- - Friday, June 13, 2014


Remember when the federal government decided to call ketchup a vegetable? Or when Washington decreed that “organic” was a matter of marketing and not exclusively fact? Well, to borrow from Ronald Reagan, here they go again.

The government has decided that the “raccoon dog” is not entitled to its name when it comes to butchering the animals for fur. No “dog” there.

In each of these shameful instances, moneyed lobbyists worked their will on a compliant government and succeeded in substituting doublespeak for plain talk to mislead Americans. To preserve a corporate status quo. To pervert the law and common sense so busy consumers can more easily be misled.

In short, Washington is a place where if the truth hurts, lobbyists set out to fuzz up truth itself.

That’s plainly the case with the Federal Trade Commission and its recent decision to ratify the fur industry-coined euphemism “Asiatic raccoon” for a species whose common English name is the “raccoon dog.” This way fur sellers don’t have to label their products as “dog.”

Well, they should. The law and common sense require it.

The U.S. Fur Products Labeling Act couldn’t be clearer: “The names used shall be the true English names for the animals in question, or in the absence of a true English name for an animal, the name by which such animal can be properly identified in the United States.”

By every reputable source, including the government’s own taxonomic reference guide, the common, and correct, name for Nyctereutes procyonoides is the “raccoon dog.” The species is taxonomically identified as a member of the Canidae (dog) family, and not a member of the Procyonidae (raccoon) family.

The U.S. Department of Agriculture uses the name “raccoon dog” when it reports commodity data on fur imports and products. The U.S. Fish and Wildlife Service refers to the species as the “raccoon dog” in its regulations and publications on the wildlife trade. At zoos where the animals are on display, and on nature specials ranging from PBS to the BBC, the public knows them as raccoon dogs.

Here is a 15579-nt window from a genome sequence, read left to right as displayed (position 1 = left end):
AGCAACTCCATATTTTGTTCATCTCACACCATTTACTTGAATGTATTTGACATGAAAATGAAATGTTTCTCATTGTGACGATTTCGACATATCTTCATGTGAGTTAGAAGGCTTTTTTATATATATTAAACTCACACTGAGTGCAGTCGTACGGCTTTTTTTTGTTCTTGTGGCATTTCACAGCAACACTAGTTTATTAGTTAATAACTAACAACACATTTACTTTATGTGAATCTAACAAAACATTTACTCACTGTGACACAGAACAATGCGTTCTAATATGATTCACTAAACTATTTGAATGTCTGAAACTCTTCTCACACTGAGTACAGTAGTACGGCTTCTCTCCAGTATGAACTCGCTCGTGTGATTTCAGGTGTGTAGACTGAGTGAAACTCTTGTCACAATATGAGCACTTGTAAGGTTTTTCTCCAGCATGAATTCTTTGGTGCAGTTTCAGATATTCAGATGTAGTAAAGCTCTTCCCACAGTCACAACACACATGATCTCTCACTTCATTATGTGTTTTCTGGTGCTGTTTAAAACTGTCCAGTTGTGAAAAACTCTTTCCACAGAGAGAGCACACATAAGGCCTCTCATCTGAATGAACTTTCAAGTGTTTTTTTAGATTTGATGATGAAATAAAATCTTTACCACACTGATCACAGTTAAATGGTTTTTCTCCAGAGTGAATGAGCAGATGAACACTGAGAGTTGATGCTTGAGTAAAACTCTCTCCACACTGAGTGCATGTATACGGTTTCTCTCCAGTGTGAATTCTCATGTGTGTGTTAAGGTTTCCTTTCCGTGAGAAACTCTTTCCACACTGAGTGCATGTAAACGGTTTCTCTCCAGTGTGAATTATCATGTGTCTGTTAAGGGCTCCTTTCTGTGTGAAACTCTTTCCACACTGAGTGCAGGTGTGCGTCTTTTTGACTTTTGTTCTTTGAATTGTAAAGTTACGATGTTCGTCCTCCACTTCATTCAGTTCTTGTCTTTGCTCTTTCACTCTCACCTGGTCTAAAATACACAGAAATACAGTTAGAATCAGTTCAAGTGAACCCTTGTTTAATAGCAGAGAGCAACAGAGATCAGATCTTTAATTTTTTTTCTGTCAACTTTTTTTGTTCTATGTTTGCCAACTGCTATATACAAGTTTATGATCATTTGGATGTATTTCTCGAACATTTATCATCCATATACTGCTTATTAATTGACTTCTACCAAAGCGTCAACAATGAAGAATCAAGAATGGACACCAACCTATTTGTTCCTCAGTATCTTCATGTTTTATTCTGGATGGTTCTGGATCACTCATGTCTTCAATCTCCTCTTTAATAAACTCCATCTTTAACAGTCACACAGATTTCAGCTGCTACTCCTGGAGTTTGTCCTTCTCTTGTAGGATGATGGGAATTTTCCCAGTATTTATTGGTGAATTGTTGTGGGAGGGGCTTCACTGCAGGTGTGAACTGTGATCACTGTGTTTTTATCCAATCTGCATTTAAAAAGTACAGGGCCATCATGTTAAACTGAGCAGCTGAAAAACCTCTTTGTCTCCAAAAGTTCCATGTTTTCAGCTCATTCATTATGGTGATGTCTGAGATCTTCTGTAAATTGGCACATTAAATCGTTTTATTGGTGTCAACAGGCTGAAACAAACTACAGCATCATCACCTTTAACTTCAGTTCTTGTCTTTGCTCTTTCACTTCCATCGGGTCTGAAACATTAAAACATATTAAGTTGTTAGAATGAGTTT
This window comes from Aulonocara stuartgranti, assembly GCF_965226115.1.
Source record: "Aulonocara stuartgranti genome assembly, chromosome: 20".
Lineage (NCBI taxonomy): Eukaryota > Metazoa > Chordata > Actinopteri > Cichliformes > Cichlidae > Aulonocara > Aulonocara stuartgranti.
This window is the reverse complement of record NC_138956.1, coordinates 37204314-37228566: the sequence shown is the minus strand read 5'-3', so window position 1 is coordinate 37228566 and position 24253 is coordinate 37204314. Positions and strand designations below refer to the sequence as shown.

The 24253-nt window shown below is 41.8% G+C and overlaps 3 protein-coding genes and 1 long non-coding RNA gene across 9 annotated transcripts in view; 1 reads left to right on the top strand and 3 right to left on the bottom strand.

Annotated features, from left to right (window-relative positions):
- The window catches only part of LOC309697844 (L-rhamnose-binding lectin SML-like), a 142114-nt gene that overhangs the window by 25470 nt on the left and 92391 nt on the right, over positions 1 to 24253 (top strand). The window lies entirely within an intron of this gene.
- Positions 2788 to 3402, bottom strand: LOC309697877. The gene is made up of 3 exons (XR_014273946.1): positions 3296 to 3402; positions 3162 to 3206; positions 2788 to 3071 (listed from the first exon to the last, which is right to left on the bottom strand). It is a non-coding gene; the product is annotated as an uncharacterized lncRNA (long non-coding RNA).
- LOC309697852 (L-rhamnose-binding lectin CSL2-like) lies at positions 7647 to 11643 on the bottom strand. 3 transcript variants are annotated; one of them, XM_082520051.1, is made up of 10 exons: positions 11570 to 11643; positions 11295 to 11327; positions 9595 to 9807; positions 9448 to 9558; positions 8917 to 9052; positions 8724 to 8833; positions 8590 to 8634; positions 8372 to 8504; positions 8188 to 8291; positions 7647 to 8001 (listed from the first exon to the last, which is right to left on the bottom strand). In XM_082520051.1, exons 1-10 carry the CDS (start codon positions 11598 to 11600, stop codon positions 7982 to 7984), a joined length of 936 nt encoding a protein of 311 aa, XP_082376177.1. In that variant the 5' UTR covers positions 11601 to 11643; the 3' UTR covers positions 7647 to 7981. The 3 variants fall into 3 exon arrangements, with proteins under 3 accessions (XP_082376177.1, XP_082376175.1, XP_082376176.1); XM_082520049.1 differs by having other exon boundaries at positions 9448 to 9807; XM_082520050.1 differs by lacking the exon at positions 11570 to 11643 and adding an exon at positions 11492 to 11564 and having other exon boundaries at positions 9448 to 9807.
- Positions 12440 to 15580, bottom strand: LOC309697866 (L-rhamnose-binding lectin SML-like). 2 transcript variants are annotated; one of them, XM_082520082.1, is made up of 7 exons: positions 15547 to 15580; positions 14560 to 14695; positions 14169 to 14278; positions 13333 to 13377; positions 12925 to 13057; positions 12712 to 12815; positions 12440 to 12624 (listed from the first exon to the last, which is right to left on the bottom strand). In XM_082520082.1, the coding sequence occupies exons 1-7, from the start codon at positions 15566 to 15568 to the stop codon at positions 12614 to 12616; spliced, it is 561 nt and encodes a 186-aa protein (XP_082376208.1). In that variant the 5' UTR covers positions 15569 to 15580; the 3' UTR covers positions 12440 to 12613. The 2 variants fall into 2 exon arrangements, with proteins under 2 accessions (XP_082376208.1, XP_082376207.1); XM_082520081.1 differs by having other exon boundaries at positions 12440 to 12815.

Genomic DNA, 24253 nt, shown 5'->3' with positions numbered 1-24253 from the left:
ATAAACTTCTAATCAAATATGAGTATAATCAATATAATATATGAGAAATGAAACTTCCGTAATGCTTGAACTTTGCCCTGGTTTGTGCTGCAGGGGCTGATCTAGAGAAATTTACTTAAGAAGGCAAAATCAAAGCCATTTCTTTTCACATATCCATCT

Everywhere, that is, except the Federal Trade Commission. Perhaps its motto, Protecting America’s Consumers, needs revision.

The fact is, the fur industry has been trying to bamboozle consumers for years — fighting tooth and nail against labeling requirements, and falsely advertising fur as “faux” even when it comes from an animal skinned alive for trim on a coat or a glove. Which, by the way, is often the fate of raccoon dogs as undercover investigations have shown.

The term “Asiatic raccoon” is nothing more than an industry-fabricated term designed to deceive Americans. Some years back, the Federal Trade Commission kowtowed to the industry and signed on to this deceit, adopting the name “Asiatic raccoon” for commercial labeling. This time around, the FTC was legally bound to consider updating its terminology to stay abreast of things. However, again, it chose industry over consumers. It chose to mislead instead of lead. It chose wrong over right.

Indeed, the agency defended its decision by saying, in effect, that consumers have been deceived for so long, they should be used to it by now.

Permit me to point out that this kind of Orwellian gobbledygook flies in the face of the agency’s mission. Which is, to quote from its website: To prevent business practices that are anticompetitive or deceptive or unfair to consumers; to enhance informed consumer choice and public understanding of the competitive process.

Well, a raccoon dog isn’t a raccoon, just as a kangaroo rat isn’t a kangaroo; nor is a tiger snake a tiger, or a turkey vulture a turkey.

With a budget of nearly $300 million and a long reach into the lives of humans as well as animals, the Federal Trade Commission owes America better. Much better.

Michael Markarian is president of the Humane Society Legislative Fund. He blogs at animalsandpolitics.com.

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